remarked that "there were many larger stock estates in Mexico; that he had twenty-seven hundred brood mares, which required sixty-eight stallions, and about fifty jacks to serve, as they did not allow more than twenty-five to each; ten thousand black cattle, and forty thousand sheep."  Stock of all kinds are very cheap in Mexico, and we fear we lost credit with the count by telling him the immense high prices at which our best bloods sold for in the United States; but perhaps we are in more danger now, by telling of his immense numbers. We parted reluctantly from the count, after extorting a promise from him to visit our country as soon as the war should end, and he desiring us to call freely upon him for every necessary in Mexico.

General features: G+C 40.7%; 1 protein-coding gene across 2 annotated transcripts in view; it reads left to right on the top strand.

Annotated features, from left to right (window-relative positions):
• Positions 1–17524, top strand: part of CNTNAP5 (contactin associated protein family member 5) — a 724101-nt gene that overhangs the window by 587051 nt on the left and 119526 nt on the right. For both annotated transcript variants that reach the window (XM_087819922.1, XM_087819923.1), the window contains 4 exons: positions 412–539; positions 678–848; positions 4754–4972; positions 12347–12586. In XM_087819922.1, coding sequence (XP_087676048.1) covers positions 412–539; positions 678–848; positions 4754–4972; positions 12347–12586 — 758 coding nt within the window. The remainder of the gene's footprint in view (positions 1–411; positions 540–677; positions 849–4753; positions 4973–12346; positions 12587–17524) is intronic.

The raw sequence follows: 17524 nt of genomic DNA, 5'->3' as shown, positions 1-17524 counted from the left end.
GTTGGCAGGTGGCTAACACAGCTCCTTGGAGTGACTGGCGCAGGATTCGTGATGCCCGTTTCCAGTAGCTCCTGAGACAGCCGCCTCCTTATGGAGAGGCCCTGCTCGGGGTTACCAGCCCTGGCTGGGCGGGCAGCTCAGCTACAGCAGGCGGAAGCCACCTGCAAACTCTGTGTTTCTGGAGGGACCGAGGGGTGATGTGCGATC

February 18th. Marched for San Luis Potosi, a distance of thirty leagues, which place we reached on the 20th; kept standing in the street, opposite the governor's quarters, in the hot sun, without permission to dismount, about twenty minutes, when we were marched off to a room in the hospital barracks. Being exceedingly fatigued, the sun having been excessively hot, and the dust in the road almost suffocating, we had procured a flask of vino mascal, when a corporal stepped up, and, in the most contemptuous manner, took it from us: this privilege had never before been denied us. In a few minutes we heard Colonel Terris order a sentinel to lock us up: this was done with as little ceremony as the taking away of our flask. Upon our remonstrance, the governor had our door unlocked, and promised a reprimand to the old brute. We remained in this city eight days, in which time the following correspondence was held with the governor: